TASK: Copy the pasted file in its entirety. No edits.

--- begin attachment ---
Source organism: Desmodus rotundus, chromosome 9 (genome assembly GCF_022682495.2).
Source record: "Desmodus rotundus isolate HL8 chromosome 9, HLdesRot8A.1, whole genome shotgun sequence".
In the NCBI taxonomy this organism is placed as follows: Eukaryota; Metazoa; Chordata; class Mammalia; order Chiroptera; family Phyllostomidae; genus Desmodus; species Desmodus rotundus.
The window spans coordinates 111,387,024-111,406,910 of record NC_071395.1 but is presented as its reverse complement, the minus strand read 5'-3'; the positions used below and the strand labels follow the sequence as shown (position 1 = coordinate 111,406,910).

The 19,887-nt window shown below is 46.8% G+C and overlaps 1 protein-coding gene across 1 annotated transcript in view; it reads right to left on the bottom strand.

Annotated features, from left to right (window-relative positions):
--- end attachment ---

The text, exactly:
Source organism: Desmodus rotundus, chromosome 9 (genome assembly GCF_022682495.2).
Source record: "Desmodus rotundus isolate HL8 chromosome 9, HLdesRot8A.1, whole genome shotgun sequence".
In the NCBI taxonomy this organism is placed as follows: Eukaryota; Metazoa; Chordata; class Mammalia; order Chiroptera; family Phyllostomidae; genus Desmodus; species Desmodus rotundus.
The window spans coordinates 111,387,024-111,406,910 of record NC_071395.1 but is presented as its reverse complement, the minus strand read 5'-3'; the positions used below and the strand labels follow the sequence as shown (position 1 = coordinate 111,406,910).

The 19,887-nt window shown below is 46.8% G+C and overlaps 1 protein-coding gene across 1 annotated transcript in view; it reads right to left on the bottom strand.

Annotated features, from left to right (window-relative positions):